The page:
HOW DO YOU PREPARE YOUR CLIENTS TO PARTICIPATE IN ARBITRATION

Know about how to prepare clients for arbitration.

CHAMAN LAW FIRM

2/4/2022 1 min read

HOW DO YOU PREPARE YOUR CLIENTS TO PARTICIPATE IN ARBITRATION

A contract that includes an agreement to arbitrate disputes usually outlines some key features relating to the future arbitration. The rules and procedures that will be used in an arbitration are typically part of this agreement. Parties can choose to appoint arbitrators by agreement or selecting from a list of arbitrators. Rules can establish timelines for resolving a dispute, for example, how long hearings should last.

Also, Rules of evidence can be complex in ordinary litigation. They are typically more relaxed in arbitrations allowing more evidence to be considered.

The beginning of the arbitration process involves one party giving notice to another of their intent to arbitrate a dispute, informing them of the nature and basis for the proceeding. The other party then gets a period of time to respond in writing, indicating whether they agree to resolve this dispute via arbitration. Once it is established that the disagreement will be resolved in an arbitration, the arbitration process itself begins, based on the rules and procedures selected by the parties or specified by contract. After this, the process is somewhat similar to a courtroom trial. Parties make arguments before the arbitrator(s), call witnesses, and present evidence to establish and defend their respective cases. The rules for an arbitration hearing may differ from those of a courtroom, however, and opportunities to question or cross-examine witnesses may be more limited. Once the hearing is concluded, an arbitrator or panel is given a certain amount of time in which to consider the decision and make a ruling.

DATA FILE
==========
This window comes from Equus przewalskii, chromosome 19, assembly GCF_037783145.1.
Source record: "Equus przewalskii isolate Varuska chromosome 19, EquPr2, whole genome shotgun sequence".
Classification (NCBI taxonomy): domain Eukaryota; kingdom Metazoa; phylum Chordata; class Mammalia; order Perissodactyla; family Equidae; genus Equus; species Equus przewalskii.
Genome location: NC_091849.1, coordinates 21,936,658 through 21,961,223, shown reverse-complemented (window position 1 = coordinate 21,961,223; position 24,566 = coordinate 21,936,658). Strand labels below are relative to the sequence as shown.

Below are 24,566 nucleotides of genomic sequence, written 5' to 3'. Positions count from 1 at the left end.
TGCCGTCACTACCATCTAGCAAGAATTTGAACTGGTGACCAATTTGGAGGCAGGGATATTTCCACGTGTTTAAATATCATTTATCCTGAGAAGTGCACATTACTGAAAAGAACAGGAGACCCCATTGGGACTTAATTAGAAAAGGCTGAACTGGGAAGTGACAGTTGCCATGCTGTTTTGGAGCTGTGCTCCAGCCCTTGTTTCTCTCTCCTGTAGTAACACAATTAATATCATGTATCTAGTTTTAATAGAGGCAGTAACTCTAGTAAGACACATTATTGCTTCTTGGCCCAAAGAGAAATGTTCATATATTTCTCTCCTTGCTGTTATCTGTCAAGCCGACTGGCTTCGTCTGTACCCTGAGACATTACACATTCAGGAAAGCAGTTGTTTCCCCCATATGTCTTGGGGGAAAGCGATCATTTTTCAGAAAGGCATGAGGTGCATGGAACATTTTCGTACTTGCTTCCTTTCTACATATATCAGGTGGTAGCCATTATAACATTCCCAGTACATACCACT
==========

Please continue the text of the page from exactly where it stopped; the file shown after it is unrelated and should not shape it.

A step by step process of Arbitration:

1. Filing and initiation. One party files a Demand for Arbitration, which starts the process.

2. Arbitrator selection. Both parties work to select an arbitrator, one they can agree on and who can meet their needs based on the nature of their dispute.

3. Preliminary hearing. Parties meet to discuss substantive case issues, information exchange, witness lists, etc.

4. Information exchange and preparation. Parties share information and arbitrators handle any related challenges.

5 Hearings. Parties present evidence and testimonies before the arbitrator.

6. Post hearing submissions. If necessary, parties submit additional information to the arbitrator.

7. Award: The arbitrator renders a decision (award) and closes the case.

 

WRITTEN BY: CHAMAN LAW FIRM TEAM

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